A variety of available markets exist. The clubs themselves may have a members’ publication you can pitch. Restaurants that feature game cooking, outdoors magazines, Men’s magazines are good bets too. Pitch to seasonal issues of food magazines. Don’t forget teen, children’s, and travel magazines all take unique food-related articles slanted to their readerships. Town and Country, Hunting, Fishing and Adventure magazines will help round out your submissions list.

So by all means do keep up with the restaurant reviews, cookbook compiling and food column writing. Continue to work up Grandma’s hand-me-down recipe stories too. Just expand your thinking (and your paychecks) to include food-related writing of “How-to-catch-it” followed by a “How-to-cook-it” or recipe selection pieces for sporting markets.

“Piranha – Deadly and Delicious” is online at:

Cooking With Toaster Ovens – Small Appliances With Big Cooking Features

In a country where the rise in population is directly proportional to the fall of available space, it is very practical to live in smaller units such as apartments. However, the hazard of living in such small places is that your appliances and furniture tend to be smaller, too. Your refrigerator is smaller, your bed is smaller, and even your toilet bowl is smaller. So, when the time comes that you need an oven for a special dinner, all you can do is scratch your head.

But that is not the case anymore. Because appliance manufacturers noticed the need for smaller yet fully functional appliances, they have produced toaster ovens. You might think, “I won’t be able to bake in that thing.” That is where you are wrong.A lot of moms know the need of owning an oven at home. Without one, you will not be able to make decent lasagna or bake cookies for fundraising events. With a toaster oven, cooking these things is no problem at all.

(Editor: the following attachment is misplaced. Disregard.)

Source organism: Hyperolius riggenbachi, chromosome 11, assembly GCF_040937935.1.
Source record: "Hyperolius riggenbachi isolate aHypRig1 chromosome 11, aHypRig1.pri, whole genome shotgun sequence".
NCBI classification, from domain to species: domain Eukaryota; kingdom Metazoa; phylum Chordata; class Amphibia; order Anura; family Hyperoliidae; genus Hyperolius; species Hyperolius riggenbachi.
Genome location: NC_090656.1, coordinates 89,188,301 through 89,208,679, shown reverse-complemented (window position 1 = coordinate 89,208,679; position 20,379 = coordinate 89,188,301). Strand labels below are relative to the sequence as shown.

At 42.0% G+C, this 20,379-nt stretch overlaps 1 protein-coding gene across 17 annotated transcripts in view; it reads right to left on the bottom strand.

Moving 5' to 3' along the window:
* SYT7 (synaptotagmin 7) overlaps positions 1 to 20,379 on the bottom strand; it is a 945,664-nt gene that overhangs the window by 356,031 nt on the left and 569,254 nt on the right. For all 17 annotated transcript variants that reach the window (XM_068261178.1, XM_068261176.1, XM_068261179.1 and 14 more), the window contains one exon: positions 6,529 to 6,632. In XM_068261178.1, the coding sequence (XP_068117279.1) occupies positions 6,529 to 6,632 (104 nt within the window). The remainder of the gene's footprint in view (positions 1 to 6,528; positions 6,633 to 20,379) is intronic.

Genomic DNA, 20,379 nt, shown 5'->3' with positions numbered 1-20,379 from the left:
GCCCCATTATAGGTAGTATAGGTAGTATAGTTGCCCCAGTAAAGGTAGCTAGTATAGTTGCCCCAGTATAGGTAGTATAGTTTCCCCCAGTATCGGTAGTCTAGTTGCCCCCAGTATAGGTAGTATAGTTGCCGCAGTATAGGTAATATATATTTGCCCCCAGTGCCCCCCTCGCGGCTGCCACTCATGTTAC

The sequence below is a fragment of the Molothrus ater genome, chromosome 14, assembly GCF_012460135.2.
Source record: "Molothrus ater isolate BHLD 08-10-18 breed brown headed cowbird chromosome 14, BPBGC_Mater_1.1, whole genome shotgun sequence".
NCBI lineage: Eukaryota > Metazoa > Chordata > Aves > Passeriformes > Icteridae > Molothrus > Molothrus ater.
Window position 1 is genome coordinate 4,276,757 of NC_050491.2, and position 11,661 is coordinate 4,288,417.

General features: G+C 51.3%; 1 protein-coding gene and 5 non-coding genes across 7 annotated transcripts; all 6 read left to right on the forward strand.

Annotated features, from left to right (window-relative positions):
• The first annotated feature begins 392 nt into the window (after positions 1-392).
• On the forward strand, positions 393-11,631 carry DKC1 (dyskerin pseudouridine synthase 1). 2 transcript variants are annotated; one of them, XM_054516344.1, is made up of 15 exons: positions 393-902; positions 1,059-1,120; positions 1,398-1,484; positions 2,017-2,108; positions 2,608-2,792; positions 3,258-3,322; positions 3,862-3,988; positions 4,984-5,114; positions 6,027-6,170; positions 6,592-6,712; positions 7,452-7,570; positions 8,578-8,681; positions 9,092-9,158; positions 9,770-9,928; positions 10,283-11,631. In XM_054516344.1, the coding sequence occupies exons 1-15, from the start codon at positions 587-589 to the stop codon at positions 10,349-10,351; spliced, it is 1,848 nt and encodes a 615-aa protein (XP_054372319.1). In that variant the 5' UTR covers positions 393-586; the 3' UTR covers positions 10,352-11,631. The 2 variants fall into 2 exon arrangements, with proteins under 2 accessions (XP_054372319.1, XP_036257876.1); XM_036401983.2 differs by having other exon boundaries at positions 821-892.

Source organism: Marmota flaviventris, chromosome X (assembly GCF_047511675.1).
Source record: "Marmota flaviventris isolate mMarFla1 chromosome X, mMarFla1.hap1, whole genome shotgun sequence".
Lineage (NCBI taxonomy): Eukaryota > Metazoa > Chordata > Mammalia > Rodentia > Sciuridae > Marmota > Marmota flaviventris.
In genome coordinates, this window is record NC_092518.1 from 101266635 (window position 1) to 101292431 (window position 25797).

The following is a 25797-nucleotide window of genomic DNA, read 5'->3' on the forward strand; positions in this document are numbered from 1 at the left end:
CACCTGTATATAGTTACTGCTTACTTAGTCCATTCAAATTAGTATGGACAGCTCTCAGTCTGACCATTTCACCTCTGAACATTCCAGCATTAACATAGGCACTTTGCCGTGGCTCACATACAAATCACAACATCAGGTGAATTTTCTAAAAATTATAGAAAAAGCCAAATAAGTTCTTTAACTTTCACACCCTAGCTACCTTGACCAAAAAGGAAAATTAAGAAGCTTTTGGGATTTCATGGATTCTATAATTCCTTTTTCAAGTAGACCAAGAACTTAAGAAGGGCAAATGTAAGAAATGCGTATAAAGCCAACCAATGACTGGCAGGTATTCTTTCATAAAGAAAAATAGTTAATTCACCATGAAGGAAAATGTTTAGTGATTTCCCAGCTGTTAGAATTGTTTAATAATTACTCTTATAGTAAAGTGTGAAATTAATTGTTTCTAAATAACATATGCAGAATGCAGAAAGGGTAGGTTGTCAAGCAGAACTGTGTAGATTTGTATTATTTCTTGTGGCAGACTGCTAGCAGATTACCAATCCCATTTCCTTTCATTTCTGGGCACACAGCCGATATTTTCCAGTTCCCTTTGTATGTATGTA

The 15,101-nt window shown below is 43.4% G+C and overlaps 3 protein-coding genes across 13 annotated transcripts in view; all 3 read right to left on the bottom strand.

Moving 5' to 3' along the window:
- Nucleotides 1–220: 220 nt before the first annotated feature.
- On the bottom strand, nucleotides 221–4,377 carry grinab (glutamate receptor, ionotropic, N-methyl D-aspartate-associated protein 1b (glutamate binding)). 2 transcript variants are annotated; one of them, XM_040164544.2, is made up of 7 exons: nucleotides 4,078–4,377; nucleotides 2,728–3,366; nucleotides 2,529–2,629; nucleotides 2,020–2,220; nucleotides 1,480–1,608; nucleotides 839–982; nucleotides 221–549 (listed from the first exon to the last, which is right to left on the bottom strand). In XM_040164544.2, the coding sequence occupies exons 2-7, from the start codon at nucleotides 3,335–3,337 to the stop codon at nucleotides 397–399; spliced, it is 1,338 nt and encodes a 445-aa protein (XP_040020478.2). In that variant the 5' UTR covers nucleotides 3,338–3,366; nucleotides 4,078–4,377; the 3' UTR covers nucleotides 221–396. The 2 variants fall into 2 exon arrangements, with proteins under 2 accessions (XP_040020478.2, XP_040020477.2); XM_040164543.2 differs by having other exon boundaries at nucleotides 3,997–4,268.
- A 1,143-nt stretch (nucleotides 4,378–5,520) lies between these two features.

Toaster ovens come in two different types, the first one is the plain oven where you are just limited to toasting breads and grilling a sausage. The second one, however, performs functions of a normal oven and allows you to bake, broil, and grill, complete with timer and temperature controls.

Toaster oven cooking is actually very easy if you already know how to use a full sized oven. The controls are pretty much the same, allowing you to fiddle with the controls for customized settings. Most toaster ovens have controls of whether you want to turn on both the top and bottom wires or just one at a time. They also come with a convection function, making sure that the temperature is distributed equally inside the oven.

The convection control normally serves as the rotisserie control as well, allowing this type of cooking for chicken. Normally, a rod and two locks are included n the box when purchasing a toaster oven and, having tried one, I could say that the locks really do a good job in keeping the chicken secured.

Toaster ovens normally use electricity to operate, although it does not consume as much as a full sized electric oven does. The size, like mentioned, is perfect for smaller families.

There are a few drawbacks in this kind of cooking, however. Since the oven is smaller, the space between the hot rods and the food is greatly reduced. Because of that, food seems to cook quicker compared to a larger oven. It is also quite hard to fit a turkey inside, again because of the size. But that one can easily be solved by replacing it with a smaller bird such as a chicken. After all, Thanksgiving does not come around every day.

Toaster ovens are perfect for families living in smaller spaces or for anyone who cannot afford a decent full size oven yet. It performs most of the functions of the real one at a smaller size and a relatively smaller price, as well.